Debate has recently been ignited in the UK about whether Muslim veils can be accommodated in court, stemming from Judge Peter Murphy’s decision in R v D. In her post on this blog, Prof Carolyn Evans provides a thorough overview of the judgment. In summary, the defendant, a Muslim woman, had been charged with witness intimidation. The question to be answered was the extent to which she was permitted to wear the niqaab, the black veil which covers the entire face except the eyes, during her trial. The Judge held that a female defendant would be required to remove her niqaab when giving evidence in a criminal trial, in order for the jury to observe her reactions during cross-examination.
The defendant relied on Article 9(1) of the European Convention on Human Rights, which states that ‘everyone has the right…to manifest his religion or belief.’ However, it was noted that this right is not unlimited, but rather expressly subject to the restriction in Article 9(2): ‘Freedom to manifest one’s religion or beliefs shall be subject only to such limitations as are prescribed by law and are necessary in a democratic society in the interests of public safety, for the protection of public order, health or morals, or for the protection of the rights and freedoms of others.’ In this case, the Judge noted that, weighing against the defendant’s right to manifest her religion was not only the other party’s own Convention right (the right to a fair trial under Article 6), but also the court’s interest in ensuring that the principles underlying the judicial process (the rule of law, the principle of open justice, and the principle of an adversarial trial) were respected. The Judge stated that allowing the defendant to impose her religious right on the court amounted to a deprivation of its ability to control its own procedure.
These countervailing interests (the other party’s right to a fair trial and the safeguarding of the judicial procedure) are in principle acceptable reasons for limiting the defendant’s right to wear her niqaab, particularly since the right is expressly subject to restrictions in Article 9(2). For instance, it was accepted without argument that she would be required to remove it, in a private room and before a female court officer, for identification purposes, to ensure that it was indeed the defendant standing trial. However, the necessity for these restrictions must be explored thoroughly by the court. For example, the Judge reasons that the removal of the defendant’s niqaab is required in order for there to be a fair trial, because if a jury and judge cannot see the defendant’s reaction to cross-examination, then a trial is unfair.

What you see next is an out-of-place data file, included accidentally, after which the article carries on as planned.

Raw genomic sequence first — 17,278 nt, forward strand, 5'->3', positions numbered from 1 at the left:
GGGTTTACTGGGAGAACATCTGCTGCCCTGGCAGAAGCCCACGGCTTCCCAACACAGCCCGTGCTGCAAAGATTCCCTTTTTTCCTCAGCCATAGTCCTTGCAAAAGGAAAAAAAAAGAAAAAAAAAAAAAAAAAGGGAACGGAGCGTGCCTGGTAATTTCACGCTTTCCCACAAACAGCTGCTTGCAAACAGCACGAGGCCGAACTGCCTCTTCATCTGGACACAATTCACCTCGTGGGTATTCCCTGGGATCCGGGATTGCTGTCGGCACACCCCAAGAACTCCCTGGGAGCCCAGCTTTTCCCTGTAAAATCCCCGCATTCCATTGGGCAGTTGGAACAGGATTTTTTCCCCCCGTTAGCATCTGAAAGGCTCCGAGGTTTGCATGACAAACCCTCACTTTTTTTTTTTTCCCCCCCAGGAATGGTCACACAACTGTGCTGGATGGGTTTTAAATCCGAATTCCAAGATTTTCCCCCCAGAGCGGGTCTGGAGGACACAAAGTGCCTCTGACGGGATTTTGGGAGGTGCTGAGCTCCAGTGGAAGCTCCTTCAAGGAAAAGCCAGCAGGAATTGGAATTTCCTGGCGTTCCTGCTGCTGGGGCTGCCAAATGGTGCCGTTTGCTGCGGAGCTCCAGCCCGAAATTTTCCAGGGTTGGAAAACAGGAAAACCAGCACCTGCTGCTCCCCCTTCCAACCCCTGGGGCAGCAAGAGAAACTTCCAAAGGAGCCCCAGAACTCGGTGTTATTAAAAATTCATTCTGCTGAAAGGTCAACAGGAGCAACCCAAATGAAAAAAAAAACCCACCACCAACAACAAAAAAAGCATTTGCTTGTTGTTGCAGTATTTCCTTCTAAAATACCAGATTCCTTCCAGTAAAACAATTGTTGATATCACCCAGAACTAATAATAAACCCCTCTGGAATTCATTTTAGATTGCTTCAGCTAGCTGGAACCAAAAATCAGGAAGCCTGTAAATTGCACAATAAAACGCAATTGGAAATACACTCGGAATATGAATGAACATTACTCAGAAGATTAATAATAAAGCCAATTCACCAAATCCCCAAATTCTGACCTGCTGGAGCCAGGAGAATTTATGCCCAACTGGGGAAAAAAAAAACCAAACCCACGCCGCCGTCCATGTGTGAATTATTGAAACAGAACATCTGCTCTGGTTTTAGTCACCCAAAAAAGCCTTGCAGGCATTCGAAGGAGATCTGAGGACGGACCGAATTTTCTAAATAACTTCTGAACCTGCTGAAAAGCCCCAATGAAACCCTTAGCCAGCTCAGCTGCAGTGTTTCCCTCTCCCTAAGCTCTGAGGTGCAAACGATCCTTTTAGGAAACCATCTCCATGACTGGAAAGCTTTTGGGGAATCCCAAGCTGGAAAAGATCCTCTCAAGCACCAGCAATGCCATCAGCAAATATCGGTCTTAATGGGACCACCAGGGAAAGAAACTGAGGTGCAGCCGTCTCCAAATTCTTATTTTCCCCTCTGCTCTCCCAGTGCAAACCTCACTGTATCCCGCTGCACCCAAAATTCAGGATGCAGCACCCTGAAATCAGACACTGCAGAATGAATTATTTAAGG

But there is no consideration of precisely why a trial is unfair if a defendant’s face cannot be seen. As pointed out in the ICLR blog, this reasoning would lead to the conclusion that a trial wouldn’t be fair if one of the jurors was blind. On this point, there is an interesting comparison with the employment context. In both, there has been a readiness to assume that certain issues are non-negotiable (that a defendant must be seen in order for a trial to be fair; that an employee must wear the required uniform and work the required hours on the required days). If the issue of the place of religious rights is approached with this mindset, then it is inevitable that such rights will be curtailed rather than accommodated. What is required is that courts question the necessity of, for instance, a Monday to Friday working pattern (preventing Muslims from fulfilling their obligations to attend prayers: see Ahmad v United Kingdom), or a particular dress code in court. If such debate is had, then the courts may be more ready to accommodate religious requirements, rather than too readily resort to the restriction in Article 9(2).
A further criticism can be made of the judgment. What the Judge did not consider in this case is that the defendant, as much as the alleged victim of the offence, also has the right to a fair trial under Article 6. He stated that ‘a rule prohibiting the wearing of the niqaab in court at any stage would cause a defendant some degree of discomfort,’ yet he didn’t consider that this discomfort may prejudice her own case. For example, placing her outside her comfort zone would be likely to place her at an evidentiary disadvantage, with the jury placing more reliance on her demeanour than on the content of her testimony. On the other hand, it could be countered that it is in fact the wearing of the niqaab which would prejudice a defendant’s trial, as a jury may be subconsciously more biased towards a defendant whose face they cannot see. At the very least, the Judge would’ve been well-advised to recommend a direction to the jury that they mustn’t take any display of discomfort by the defendant as indicative of her guilt.
One positive feature of the case must nevertheless be mentioned. The Judge took great care to dispel the idea that the removal of the niqaab was motivated by a desire to protect women from the patriarchal impositions of the Muslim faith. He stated clearly that ‘the niqaab is worn by choice by many spiritually-minded, thoughtful and intelligent women, who do not deserve to be demeaned by superficial and uninformed criticisms of their choice.’ The exclusion of such arguments, founded on misguided views not only of the religion itself but also of the supposed vulnerability of the women who subscribe to it, serves as a promising starting point for more reasoned consideration of the accommodation of religious rights within society.
Claire Overman is studying for the BPTC at Kaplan Law School, having completed the BCL at the University of Oxford. She is a frequent contributor to the OxHRH Blog.